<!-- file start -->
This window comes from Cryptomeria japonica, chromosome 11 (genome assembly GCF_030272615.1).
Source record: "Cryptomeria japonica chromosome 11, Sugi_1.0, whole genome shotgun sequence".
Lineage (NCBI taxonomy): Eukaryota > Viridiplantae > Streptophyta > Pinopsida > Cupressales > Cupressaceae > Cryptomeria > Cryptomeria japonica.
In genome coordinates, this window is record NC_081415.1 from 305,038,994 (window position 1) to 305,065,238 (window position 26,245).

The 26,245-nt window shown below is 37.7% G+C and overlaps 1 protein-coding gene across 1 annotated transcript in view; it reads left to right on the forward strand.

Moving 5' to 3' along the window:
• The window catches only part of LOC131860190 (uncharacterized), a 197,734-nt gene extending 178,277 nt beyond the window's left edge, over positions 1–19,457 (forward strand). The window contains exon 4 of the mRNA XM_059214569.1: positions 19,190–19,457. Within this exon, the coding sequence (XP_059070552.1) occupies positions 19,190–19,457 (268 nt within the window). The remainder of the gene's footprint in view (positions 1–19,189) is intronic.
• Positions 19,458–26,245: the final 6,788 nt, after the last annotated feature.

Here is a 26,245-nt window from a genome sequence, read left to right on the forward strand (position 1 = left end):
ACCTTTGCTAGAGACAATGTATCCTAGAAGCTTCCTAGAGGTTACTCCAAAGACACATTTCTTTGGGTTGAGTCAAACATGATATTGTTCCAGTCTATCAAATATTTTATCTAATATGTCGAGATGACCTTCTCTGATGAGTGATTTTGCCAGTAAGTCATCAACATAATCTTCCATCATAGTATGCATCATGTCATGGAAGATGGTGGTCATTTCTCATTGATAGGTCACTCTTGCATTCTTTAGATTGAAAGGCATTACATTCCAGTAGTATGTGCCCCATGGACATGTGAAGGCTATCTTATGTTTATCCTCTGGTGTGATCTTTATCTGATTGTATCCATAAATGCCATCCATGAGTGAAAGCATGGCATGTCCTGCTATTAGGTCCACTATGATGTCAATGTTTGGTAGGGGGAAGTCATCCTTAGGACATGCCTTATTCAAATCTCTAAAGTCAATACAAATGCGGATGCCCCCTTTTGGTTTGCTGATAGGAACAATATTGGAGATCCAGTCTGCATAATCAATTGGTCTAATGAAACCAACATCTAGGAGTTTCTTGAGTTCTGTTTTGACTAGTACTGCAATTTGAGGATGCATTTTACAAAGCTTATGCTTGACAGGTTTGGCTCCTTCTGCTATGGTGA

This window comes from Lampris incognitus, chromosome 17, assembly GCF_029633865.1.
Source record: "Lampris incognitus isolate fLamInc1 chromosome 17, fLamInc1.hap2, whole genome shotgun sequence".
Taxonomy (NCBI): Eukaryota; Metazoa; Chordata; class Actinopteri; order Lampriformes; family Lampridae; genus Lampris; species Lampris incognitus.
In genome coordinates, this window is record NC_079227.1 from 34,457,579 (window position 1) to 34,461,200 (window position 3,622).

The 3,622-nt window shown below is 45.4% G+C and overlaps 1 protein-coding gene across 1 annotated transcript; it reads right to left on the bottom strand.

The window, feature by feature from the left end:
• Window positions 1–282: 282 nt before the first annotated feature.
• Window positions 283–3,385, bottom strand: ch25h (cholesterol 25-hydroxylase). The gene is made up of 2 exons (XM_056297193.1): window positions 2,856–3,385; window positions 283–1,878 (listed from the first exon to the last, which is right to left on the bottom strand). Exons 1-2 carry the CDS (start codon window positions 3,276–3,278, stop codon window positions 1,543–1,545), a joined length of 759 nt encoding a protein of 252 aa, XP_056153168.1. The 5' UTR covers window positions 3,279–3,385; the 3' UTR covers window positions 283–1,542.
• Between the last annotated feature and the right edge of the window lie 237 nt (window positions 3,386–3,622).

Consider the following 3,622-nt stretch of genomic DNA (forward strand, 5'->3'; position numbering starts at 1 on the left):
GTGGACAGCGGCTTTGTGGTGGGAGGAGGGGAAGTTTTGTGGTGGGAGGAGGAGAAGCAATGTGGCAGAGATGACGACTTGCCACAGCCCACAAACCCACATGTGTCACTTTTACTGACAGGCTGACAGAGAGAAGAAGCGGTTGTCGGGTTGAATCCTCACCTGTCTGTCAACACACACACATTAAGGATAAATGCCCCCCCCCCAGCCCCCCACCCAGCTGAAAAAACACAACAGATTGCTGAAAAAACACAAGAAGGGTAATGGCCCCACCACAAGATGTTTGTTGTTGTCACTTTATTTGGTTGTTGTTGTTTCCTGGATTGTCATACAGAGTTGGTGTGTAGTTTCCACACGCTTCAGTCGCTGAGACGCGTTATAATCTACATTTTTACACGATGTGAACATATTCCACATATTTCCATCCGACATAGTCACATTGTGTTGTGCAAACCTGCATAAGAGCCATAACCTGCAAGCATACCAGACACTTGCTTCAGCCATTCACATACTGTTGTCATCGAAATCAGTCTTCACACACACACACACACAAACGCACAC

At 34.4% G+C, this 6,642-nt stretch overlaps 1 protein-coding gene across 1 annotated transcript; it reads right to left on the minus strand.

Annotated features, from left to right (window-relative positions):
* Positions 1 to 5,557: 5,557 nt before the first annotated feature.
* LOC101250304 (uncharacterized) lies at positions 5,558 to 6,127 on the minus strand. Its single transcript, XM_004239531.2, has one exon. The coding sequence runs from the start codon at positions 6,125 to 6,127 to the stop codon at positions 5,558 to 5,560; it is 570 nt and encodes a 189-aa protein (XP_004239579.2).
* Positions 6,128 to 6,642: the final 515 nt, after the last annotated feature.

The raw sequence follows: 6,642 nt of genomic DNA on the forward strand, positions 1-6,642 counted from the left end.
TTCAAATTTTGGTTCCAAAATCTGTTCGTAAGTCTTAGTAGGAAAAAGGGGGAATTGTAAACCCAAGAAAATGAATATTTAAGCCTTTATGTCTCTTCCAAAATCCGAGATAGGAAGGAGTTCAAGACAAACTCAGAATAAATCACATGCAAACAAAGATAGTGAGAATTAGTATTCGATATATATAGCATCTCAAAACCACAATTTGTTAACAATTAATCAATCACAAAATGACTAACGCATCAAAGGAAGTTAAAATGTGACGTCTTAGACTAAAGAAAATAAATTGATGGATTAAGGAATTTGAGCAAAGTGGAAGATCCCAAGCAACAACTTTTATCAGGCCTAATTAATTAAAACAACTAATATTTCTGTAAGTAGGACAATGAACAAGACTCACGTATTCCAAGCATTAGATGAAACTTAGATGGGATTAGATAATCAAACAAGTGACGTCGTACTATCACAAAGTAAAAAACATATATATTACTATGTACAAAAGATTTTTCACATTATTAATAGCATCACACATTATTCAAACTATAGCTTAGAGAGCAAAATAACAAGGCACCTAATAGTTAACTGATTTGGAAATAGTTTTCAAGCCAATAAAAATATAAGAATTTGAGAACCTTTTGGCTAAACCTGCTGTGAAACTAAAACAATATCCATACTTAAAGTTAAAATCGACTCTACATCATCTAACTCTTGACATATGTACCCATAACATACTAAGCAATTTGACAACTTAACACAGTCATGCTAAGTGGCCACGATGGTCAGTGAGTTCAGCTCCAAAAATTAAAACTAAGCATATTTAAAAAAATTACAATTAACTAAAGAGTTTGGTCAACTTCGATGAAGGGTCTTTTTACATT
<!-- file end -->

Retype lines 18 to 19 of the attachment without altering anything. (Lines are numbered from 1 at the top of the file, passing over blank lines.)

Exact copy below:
• Window positions 283–3,385, bottom strand: ch25h (cholesterol 25-hydroxylase). The gene is made up of 2 exons (XM_056297193.1): window positions 2,856–3,385; window positions 283–1,878 (listed from the first exon to the last, which is right to left on the bottom strand). Exons 1-2 carry the CDS (start codon window positions 3,276–3,278, stop codon window positions 1,543–1,545), a joined length of 759 nt encoding a protein of 252 aa, XP_056153168.1. The 5' UTR covers window positions 3,279–3,385; the 3' UTR covers window positions 283–1,542.
• Between the last annotated feature and the right edge of the window lie 237 nt (window positions 3,386–3,622).